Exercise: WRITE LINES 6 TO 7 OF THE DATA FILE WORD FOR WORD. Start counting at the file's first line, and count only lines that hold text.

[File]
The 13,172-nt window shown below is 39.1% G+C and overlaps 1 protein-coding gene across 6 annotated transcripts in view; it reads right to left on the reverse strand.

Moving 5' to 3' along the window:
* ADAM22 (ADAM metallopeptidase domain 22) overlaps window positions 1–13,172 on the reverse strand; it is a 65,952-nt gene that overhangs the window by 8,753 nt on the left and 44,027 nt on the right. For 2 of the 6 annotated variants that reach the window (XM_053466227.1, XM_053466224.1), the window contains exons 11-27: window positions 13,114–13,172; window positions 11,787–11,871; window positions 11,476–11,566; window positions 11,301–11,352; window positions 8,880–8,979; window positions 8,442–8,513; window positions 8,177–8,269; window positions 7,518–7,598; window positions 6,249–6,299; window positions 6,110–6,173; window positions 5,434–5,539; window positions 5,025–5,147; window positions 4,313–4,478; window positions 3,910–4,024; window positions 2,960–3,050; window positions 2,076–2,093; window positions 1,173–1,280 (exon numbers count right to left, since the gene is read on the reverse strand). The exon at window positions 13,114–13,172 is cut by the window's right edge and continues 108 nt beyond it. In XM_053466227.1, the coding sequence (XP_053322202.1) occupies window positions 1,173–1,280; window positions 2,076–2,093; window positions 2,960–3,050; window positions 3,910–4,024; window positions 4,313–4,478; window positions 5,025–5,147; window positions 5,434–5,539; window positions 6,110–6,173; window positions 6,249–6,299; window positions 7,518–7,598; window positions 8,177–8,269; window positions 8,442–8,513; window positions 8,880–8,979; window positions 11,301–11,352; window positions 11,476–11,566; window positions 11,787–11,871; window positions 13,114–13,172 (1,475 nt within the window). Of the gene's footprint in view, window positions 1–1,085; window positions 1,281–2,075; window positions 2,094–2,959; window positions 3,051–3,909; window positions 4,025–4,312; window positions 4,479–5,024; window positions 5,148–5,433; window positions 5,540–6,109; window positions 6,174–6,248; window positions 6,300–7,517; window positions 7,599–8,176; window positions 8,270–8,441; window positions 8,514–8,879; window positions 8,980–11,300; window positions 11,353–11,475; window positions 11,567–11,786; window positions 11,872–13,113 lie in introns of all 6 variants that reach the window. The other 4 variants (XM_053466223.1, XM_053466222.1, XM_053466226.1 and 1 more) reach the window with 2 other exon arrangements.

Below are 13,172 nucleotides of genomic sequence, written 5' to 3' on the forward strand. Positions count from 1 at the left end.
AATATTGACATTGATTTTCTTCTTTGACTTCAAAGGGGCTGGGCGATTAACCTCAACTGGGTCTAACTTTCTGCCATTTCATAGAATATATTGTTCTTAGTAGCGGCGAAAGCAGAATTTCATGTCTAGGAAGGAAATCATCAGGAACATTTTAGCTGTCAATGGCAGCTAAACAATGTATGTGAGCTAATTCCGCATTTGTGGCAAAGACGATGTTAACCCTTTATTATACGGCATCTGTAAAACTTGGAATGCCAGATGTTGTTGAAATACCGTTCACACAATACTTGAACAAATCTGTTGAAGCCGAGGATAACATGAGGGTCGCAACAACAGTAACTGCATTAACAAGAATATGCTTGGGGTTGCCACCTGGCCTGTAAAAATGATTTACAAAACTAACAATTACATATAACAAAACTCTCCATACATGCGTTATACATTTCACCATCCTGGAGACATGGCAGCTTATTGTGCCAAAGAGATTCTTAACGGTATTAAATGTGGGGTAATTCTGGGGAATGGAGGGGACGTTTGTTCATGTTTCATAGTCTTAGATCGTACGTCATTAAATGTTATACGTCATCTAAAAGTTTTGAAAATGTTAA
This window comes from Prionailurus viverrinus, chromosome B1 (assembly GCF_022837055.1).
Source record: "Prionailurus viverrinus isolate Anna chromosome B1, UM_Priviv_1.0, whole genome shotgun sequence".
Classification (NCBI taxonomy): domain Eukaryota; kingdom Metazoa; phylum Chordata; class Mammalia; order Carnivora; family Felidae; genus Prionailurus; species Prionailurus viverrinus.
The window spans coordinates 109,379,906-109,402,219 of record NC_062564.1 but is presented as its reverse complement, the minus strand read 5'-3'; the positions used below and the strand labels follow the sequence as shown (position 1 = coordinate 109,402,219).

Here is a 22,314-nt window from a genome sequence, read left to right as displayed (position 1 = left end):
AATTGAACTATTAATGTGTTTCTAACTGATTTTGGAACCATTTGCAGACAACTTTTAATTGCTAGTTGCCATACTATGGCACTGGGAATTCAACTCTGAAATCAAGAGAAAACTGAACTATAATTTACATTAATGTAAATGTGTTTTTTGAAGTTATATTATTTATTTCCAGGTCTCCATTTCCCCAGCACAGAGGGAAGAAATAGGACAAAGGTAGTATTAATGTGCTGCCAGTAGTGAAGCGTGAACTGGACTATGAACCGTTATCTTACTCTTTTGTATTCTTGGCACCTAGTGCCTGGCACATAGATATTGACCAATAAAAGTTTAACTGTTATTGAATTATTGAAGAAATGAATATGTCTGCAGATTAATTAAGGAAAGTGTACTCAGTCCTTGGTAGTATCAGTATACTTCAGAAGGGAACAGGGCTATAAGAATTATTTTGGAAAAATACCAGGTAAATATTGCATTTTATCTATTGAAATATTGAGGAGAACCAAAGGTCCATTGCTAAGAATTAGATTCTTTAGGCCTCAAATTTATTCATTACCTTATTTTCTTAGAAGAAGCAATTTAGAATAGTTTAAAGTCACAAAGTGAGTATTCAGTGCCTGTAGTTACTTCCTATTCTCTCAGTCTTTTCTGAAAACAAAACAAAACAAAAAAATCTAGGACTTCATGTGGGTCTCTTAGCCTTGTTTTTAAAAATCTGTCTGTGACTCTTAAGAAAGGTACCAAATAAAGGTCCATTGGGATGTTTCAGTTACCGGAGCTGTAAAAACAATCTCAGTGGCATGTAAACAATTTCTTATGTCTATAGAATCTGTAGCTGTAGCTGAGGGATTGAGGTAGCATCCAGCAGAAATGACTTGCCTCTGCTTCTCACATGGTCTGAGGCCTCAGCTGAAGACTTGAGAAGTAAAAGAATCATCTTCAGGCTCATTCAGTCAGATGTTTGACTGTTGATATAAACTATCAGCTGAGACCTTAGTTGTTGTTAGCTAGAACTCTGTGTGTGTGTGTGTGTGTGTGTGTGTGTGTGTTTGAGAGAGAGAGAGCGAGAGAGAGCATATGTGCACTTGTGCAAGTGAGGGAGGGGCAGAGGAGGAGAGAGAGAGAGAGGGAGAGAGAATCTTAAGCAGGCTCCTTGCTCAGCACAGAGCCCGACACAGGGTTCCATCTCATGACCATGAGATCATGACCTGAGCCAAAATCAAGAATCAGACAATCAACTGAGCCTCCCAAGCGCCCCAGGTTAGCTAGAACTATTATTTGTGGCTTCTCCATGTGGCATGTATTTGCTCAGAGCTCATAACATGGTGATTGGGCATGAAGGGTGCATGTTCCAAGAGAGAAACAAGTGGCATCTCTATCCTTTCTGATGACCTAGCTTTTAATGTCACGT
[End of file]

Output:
This window comes from Prionailurus viverrinus, chromosome B1 (assembly GCF_022837055.1).
Source record: "Prionailurus viverrinus isolate Anna chromosome B1, UM_Priviv_1.0, whole genome shotgun sequence".